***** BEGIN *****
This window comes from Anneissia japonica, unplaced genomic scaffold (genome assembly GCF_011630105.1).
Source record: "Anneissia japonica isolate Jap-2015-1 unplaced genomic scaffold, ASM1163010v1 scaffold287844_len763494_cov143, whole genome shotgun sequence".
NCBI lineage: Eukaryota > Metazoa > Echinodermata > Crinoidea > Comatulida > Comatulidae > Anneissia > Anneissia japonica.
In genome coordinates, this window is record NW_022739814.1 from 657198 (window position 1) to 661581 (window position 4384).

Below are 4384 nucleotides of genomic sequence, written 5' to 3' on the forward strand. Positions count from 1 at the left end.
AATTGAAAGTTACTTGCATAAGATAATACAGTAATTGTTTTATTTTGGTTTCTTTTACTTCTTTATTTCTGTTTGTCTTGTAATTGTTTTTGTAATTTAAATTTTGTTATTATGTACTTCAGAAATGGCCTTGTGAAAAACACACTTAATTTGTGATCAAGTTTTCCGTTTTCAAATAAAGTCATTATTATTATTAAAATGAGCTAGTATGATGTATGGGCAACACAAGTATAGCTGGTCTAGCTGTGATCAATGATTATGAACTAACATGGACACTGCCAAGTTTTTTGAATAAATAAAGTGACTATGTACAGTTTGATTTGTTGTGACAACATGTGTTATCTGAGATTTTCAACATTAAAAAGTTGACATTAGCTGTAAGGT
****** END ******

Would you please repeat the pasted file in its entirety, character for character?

This window comes from Anneissia japonica, unplaced genomic scaffold (genome assembly GCF_011630105.1).
Source record: "Anneissia japonica isolate Jap-2015-1 unplaced genomic scaffold, ASM1163010v1 scaffold287844_len763494_cov143, whole genome shotgun sequence".
NCBI lineage: Eukaryota > Metazoa > Echinodermata > Crinoidea > Comatulida > Comatulidae > Anneissia > Anneissia japonica.
In genome coordinates, this window is record NW_022739814.1 from 657198 (window position 1) to 661581 (window position 4384).

Below are 4384 nucleotides of genomic sequence, written 5' to 3' on the forward strand. Positions count from 1 at the left end.
AATTGAAAGTTACTTGCATAAGATAATACAGTAATTGTTTTATTTTGGTTTCTTTTACTTCTTTATTTCTGTTTGTCTTGTAATTGTTTTTGTAATTTAAATTTTGTTATTATGTACTTCAGAAATGGCCTTGTGAAAAACACACTTAATTTGTGATCAAGTTTTCCGTTTTCAAATAAAGTCATTATTATTATTAAAATGAGCTAGTATGATGTATGGGCAACACAAGTATAGCTGGTCTAGCTGTGATCAATGATTATGAACTAACATGGACACTGCCAAGTTTTTTGAATAAATAAAGTGACTATGTACAGTTTGATTTGTTGTGACAACATGTGTTATCTGAGATTTTCAACATTAAAAAGTTGACATTAGCTGTAAGGT